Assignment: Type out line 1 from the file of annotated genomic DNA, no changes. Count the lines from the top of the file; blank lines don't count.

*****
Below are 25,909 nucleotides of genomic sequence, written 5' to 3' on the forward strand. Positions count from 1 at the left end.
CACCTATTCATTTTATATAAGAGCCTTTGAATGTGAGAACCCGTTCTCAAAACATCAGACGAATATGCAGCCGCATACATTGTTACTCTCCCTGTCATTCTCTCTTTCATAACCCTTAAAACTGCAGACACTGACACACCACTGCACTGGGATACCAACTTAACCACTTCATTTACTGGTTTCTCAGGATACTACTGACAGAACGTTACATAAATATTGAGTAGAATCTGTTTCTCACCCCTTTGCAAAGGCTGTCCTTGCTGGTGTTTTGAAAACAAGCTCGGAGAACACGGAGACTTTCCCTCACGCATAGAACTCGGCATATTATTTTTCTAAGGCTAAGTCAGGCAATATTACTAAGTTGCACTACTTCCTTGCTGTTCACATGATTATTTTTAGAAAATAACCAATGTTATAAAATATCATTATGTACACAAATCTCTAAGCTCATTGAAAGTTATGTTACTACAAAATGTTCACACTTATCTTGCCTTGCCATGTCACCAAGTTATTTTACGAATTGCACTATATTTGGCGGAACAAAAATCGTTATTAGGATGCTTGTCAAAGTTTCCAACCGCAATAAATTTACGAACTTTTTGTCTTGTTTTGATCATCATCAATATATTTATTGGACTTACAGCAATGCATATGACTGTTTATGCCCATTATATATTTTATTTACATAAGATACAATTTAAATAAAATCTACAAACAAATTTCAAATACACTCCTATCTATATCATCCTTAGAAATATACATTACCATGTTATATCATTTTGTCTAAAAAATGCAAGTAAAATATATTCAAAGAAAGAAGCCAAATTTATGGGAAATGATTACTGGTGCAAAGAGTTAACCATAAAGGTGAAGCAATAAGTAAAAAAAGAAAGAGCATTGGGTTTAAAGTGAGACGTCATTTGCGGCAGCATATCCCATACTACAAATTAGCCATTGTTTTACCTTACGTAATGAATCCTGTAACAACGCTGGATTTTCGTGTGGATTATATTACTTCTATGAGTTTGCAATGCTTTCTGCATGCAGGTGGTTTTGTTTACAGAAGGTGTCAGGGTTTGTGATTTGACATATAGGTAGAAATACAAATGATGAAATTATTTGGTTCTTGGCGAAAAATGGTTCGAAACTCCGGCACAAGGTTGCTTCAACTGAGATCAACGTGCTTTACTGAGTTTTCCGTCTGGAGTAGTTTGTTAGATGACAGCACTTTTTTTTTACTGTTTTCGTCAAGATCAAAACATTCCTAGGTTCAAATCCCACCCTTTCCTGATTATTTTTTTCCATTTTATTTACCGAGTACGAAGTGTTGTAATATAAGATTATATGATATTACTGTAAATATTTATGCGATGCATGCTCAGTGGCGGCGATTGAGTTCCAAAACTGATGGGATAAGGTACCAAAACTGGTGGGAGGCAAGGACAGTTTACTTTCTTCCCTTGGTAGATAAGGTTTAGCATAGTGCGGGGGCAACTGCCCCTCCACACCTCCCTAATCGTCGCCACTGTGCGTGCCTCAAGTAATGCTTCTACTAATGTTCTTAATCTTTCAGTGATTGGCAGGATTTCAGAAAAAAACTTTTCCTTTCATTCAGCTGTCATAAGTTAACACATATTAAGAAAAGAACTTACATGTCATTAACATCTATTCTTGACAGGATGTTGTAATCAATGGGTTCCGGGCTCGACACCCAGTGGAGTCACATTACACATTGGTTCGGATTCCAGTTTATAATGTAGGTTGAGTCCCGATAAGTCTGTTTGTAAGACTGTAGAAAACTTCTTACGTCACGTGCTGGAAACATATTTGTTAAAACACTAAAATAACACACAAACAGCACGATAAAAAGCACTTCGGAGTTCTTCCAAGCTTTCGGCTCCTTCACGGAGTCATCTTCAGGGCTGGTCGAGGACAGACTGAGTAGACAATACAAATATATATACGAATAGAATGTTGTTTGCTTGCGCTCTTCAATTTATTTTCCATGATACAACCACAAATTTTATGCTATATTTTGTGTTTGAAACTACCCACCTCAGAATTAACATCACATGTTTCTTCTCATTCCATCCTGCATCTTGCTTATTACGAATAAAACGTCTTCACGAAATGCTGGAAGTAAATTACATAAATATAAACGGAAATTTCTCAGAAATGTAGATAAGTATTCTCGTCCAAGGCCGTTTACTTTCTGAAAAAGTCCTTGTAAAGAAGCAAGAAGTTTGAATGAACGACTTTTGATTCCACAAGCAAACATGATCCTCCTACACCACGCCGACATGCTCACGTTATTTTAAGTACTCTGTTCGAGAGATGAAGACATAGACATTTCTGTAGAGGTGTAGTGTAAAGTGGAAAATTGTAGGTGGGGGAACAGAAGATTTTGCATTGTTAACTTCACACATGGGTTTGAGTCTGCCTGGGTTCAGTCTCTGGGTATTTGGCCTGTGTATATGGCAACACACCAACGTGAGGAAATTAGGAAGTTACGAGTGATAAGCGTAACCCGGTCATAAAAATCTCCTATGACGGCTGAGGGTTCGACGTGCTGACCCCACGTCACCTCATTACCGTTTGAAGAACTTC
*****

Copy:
Below are 25,909 nucleotides of genomic sequence, written 5' to 3' on the forward strand. Positions count from 1 at the left end.